But one day mid-span on the Golden Gate Bridge, the shifter abruptly ended up in Anders’ hand, as if the gearbox had simply threw it up.  Not just the top ball, but the entire stick.

For the first time in my life, I was scared to drive the car.

So with 232,895 miles, we did what any self-respecting environmentalist would do.

We sold it to our long-time friend Agustin for $1.  He is delighted to be only the second owner of Hank, and undaunted by fixing the issues that come up with an aged vehicle.

So may the road stay firmly under you, Hank.  Ride on!

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What is Wrong With America

Need I say more?

First in the back seat of every mini-van driving up to Tahoe (because what kid could possibly just stare out the window and dream), then at the gas pump, then in my local Wells Fargo bank, and now in my bathroom.

True, it’s the Simpsons, but no.  No no no.

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C4YW Final Thoughts

This blog appeared on the Living Beyond Breast Cancer site today.

 

As with most things, the anxiety around something new never quite plays out and the unexpected benefits delight.  Such was my experience at C4YW this year in Orlando.  Unequivocally, it was a great conference for me to attend.

Why?

These young women were brave.  Honest.  Open.   Grateful.  Healing.  I met women smack in the middle of treatment, who had climbed aboard a plane to come to Orlando, because this conference was that important to them.  They wanted to be surrounded by other young women who understood, and learn about issues that affect them specifically.

They let me into their lives, these women, sharing their stories, the names of their children (sometimes with halting voices and tears), and their worries.  As someone just starting out selling my book, this was as real as it gets.

I was able to press 45 books into the hands of women with children at home, nurses who treat those women, and representatives of cancer support groups and national (and international) organizations who make it their business and passion to help these women.

Being an exhibitor on your own is a vigorous experience. For a total of 19 hours over 3 days, I stood up and talked to those who came by and expressed interest in my book. Gravity takes hold, and my toes, after being embraced by stylish yet slightly unforgiving footwear, swelled like ballpark franks. The second morning, instead of manning my table at an unforgivable 7:30 am until 6 pm (that’s 4:30 am for us west coast bodies!), I opted instead to get some fresh air and a run outside and slide in at 9 am.

I had hoped to go see a few of the speakers. But I learned that an exhibitor is not necessarily a participant, unless you sign up to be a participant.  Now I know.   And second, the exhibit hall, open during almost all the hours of the conference, never really quieted down.  When most participants were in sessions, there were always a few others wandering in there, and that was also the best time to talk with other exhibitors.  As business is about making contacts, this was a priceless opportunity to either meet face-to-face some of the people I’ve been emailing or talking to on the phone, or introduce myself to new organizations.  When things got slow, I introduced myself, handed over a book, and encouraged them to read my work at their leisure.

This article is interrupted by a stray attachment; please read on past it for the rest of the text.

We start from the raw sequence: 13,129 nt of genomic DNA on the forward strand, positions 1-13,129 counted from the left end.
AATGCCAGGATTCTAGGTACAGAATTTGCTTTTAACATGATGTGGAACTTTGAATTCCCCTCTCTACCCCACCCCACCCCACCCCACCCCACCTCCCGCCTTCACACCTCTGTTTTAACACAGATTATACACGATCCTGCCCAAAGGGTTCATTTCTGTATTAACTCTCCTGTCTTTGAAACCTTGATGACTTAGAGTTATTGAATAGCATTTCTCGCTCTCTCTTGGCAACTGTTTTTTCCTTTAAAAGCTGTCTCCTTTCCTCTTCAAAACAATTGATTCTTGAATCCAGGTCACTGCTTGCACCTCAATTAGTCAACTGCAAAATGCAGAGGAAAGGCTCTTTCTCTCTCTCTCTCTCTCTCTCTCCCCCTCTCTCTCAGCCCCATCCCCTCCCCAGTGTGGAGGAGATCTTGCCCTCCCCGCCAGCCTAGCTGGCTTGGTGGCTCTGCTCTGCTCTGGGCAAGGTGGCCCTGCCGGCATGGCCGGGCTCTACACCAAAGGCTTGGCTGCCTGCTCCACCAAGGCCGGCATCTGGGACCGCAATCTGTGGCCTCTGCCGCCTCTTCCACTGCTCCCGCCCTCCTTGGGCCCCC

I was struck by how many of us there on the exhibit side had a cancer diagnosis behind us.  To wit:  Josh at Lymphedivas, whose sister started the company because she couldn’t stand the ugly compression sleeves offered to her.  Danielle and Angelle started Chemo Beanies because these two sisters couldn’t find something stylish and comfortable to wear when they lost their hair. Susan from the BeauBeau started a company to offer fashionable turbans to women with medical hair loss.  Although she came from  a family of women diagnosed with breast cancer, a diagnosis of Alopecia Areata motivated her. Countless non-profit organizations have been started to offer support and advice, from KC at Families Who Support Breast Cancer Survivors to Sarah at Project3One to a metastatic disease group represented by a mom and her young daughter.  Next door to me  Susan mixed personal experience with love and tenderness as she fitted women with a very beautiful (and sexy) double-arm compression garment she found manufactured in Italy.  When I introduced myself to the three ladies at the Anita booth behind me, helping fit beautiful bras and swimsuits for women who have had a mastectomy surgery, I learned that Twila was a 19-year survivor, Merri was closing in on 10 years, and Colleen, diagnosed more recently, was 7 months out.

If any participant wanted to see “life after cancer” in full, glorious view, she had to look no further than the exhibit hall and at the other participants. It pains me that there are so many young women who need a breast cancer related conference, but  there is comfort in  knowing that by offering targeted programming in a supportive environment, people will gratefully gather to see that they are not alone.